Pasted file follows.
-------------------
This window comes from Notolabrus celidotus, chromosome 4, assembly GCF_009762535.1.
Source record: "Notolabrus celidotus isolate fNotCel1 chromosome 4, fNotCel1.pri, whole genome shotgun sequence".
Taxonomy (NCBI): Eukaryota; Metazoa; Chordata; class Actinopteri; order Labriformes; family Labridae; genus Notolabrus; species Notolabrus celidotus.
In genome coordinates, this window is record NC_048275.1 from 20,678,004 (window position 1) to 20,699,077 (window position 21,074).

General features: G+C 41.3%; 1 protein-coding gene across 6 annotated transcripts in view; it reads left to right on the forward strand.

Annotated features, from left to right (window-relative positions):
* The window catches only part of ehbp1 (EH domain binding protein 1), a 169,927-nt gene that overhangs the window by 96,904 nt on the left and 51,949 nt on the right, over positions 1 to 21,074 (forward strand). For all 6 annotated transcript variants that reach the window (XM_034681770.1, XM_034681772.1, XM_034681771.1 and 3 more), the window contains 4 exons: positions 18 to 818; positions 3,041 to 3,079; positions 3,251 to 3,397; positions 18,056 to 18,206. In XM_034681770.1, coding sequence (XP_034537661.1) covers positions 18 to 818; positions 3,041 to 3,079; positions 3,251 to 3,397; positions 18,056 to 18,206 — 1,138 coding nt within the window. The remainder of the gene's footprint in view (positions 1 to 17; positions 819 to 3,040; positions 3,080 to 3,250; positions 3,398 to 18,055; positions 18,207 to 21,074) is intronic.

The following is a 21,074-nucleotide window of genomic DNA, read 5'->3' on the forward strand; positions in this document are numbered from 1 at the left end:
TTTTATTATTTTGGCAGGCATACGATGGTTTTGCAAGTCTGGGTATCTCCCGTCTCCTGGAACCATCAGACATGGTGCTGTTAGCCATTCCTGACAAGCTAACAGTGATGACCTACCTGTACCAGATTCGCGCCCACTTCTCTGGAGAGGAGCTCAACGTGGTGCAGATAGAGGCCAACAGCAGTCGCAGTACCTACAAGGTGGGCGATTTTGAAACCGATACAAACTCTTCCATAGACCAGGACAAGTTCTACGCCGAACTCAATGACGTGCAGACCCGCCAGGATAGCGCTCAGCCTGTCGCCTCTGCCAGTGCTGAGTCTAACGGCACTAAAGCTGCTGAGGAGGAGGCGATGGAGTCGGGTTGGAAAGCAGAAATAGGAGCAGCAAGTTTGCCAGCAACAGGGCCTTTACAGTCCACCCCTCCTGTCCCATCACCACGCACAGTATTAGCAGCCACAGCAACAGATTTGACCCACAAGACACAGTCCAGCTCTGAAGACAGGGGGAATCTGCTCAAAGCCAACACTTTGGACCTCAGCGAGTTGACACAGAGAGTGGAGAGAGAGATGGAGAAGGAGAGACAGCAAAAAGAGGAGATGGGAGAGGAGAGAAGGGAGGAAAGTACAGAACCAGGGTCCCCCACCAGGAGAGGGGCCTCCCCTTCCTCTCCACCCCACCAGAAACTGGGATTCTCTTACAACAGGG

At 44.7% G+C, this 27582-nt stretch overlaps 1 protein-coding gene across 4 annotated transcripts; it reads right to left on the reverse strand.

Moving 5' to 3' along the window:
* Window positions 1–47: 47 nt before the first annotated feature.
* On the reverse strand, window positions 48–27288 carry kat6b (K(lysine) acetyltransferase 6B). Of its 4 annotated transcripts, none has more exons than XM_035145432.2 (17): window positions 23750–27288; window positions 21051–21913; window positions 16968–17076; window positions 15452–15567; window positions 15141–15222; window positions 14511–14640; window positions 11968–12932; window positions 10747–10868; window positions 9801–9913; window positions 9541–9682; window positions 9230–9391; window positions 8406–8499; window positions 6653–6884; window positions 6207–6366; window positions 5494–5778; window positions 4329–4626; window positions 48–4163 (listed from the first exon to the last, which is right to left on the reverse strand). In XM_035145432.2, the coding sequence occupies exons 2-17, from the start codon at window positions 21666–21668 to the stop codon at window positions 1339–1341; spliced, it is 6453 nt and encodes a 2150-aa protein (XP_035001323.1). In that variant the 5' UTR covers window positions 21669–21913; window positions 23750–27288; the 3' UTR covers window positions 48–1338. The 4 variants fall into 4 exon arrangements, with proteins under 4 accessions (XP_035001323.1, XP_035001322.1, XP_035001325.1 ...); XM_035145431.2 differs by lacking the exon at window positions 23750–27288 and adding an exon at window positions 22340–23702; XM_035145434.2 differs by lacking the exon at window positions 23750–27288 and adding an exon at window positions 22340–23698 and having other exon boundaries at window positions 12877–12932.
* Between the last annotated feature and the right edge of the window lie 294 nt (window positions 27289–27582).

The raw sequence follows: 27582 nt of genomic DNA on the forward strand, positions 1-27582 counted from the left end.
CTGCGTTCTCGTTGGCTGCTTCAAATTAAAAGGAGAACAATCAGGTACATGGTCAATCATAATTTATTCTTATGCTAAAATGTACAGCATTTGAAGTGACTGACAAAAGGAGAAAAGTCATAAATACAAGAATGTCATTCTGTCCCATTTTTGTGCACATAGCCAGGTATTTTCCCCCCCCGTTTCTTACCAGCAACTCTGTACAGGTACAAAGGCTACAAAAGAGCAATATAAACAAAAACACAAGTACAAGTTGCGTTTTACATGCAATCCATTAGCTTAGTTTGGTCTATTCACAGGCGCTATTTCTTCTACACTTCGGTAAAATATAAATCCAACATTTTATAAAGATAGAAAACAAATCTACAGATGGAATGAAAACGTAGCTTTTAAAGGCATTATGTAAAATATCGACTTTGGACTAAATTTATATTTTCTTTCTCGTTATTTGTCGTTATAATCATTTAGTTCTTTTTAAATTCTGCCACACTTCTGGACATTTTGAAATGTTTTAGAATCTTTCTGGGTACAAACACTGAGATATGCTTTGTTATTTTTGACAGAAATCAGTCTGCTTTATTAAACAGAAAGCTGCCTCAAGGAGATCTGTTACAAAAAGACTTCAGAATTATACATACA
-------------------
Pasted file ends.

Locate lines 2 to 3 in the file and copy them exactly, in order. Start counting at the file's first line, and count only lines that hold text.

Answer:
Source record: "Notolabrus celidotus isolate fNotCel1 chromosome 4, fNotCel1.pri, whole genome shotgun sequence".
Taxonomy (NCBI): Eukaryota; Metazoa; Chordata; class Actinopteri; order Labriformes; family Labridae; genus Notolabrus; species Notolabrus celidotus.